I’ve just read an email where it was stated:
Did you know that 50% of iLog jRules sales end up running on a competitive App Server – including Oracle, JBoss and Tomcat?
and was wondering how it could have happened? Perhaps as a stroke of luck (or genius :)) I’m not surprised whatsoever. Even the samples and the ZB300 course run on Apache Tomcat so why would customers go for a commercial offering if they’re satisfied with what they got bundled?
Now, things have changed. During the days when ILOG JRules was not part of the WebSphere family it’s clear to me that the ILOG dev team might not have cared about WAS that much. Since IBM’s acquisition of ILOG, no one believes or expects it will last long. That’s obvious. The WebSphere ILOG JRules’ brand (or home as one could name it) is the WebSphere family now and IBM WebSphere Application Server will eventually become its twin brother, de facto the reference runtime environment.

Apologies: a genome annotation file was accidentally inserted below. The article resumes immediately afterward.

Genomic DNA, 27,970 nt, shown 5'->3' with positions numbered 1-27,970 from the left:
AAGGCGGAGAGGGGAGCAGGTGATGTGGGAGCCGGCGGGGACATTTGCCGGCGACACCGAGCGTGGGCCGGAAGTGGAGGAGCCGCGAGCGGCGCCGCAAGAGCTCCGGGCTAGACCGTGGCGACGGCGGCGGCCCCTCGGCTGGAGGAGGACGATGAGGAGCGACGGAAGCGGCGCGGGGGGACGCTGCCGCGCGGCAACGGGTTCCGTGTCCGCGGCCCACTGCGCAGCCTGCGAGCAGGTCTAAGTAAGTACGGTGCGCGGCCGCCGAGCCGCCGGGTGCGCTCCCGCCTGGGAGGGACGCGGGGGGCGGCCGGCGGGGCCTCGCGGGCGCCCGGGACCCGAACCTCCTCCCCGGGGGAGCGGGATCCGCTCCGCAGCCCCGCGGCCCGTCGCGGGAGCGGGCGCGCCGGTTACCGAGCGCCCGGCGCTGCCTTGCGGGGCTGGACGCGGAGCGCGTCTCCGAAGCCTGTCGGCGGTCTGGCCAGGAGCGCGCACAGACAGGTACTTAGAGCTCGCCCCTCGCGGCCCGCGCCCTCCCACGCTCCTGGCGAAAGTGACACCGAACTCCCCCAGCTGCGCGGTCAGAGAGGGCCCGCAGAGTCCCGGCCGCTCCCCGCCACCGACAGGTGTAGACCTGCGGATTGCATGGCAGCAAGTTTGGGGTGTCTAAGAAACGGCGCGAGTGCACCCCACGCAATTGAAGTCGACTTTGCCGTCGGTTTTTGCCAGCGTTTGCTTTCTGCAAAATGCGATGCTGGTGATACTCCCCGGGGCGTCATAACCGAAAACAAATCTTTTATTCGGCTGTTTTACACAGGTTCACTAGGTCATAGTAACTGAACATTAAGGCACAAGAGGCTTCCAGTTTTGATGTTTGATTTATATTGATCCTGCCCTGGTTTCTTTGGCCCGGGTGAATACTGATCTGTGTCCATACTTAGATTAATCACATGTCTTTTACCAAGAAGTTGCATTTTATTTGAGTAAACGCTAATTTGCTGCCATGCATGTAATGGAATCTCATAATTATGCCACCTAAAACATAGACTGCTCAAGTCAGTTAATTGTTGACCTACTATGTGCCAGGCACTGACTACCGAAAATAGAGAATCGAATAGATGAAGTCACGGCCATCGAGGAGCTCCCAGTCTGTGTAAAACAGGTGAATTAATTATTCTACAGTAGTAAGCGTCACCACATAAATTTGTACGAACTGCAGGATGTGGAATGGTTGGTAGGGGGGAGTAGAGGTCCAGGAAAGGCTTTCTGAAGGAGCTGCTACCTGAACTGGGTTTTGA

I hence wonder how many readers have deployed or are about to deploy RES or RTS (acronyms used on purpose for your learning experience and solicit feedback from practitioners) onto IBM WebSphere Application Server? Let me know so I keep pursuing my ILOG JRules learning experience as a WebSphere specialist.
While I believe ILOG JRules can do much, there’re others on the BRMS market. With the recent reading of Open Source SOA by Jeff Davis, Manning 2009, which I highly recommend, I know the question is not merely about runtime environment for BRMS solution, be it WAS, Tomcat, JBAS or Oracle WebLogic, but the solution itself. Since this book was about Open Source SOA solutions, JBoss Rules (aka Drools) was a winner, but my brief exposure to Drools confirmed myself ILOG JRules seems to be better (at least from the development tools’ perspective). Have you done any feature comparison recently? What was the outcome?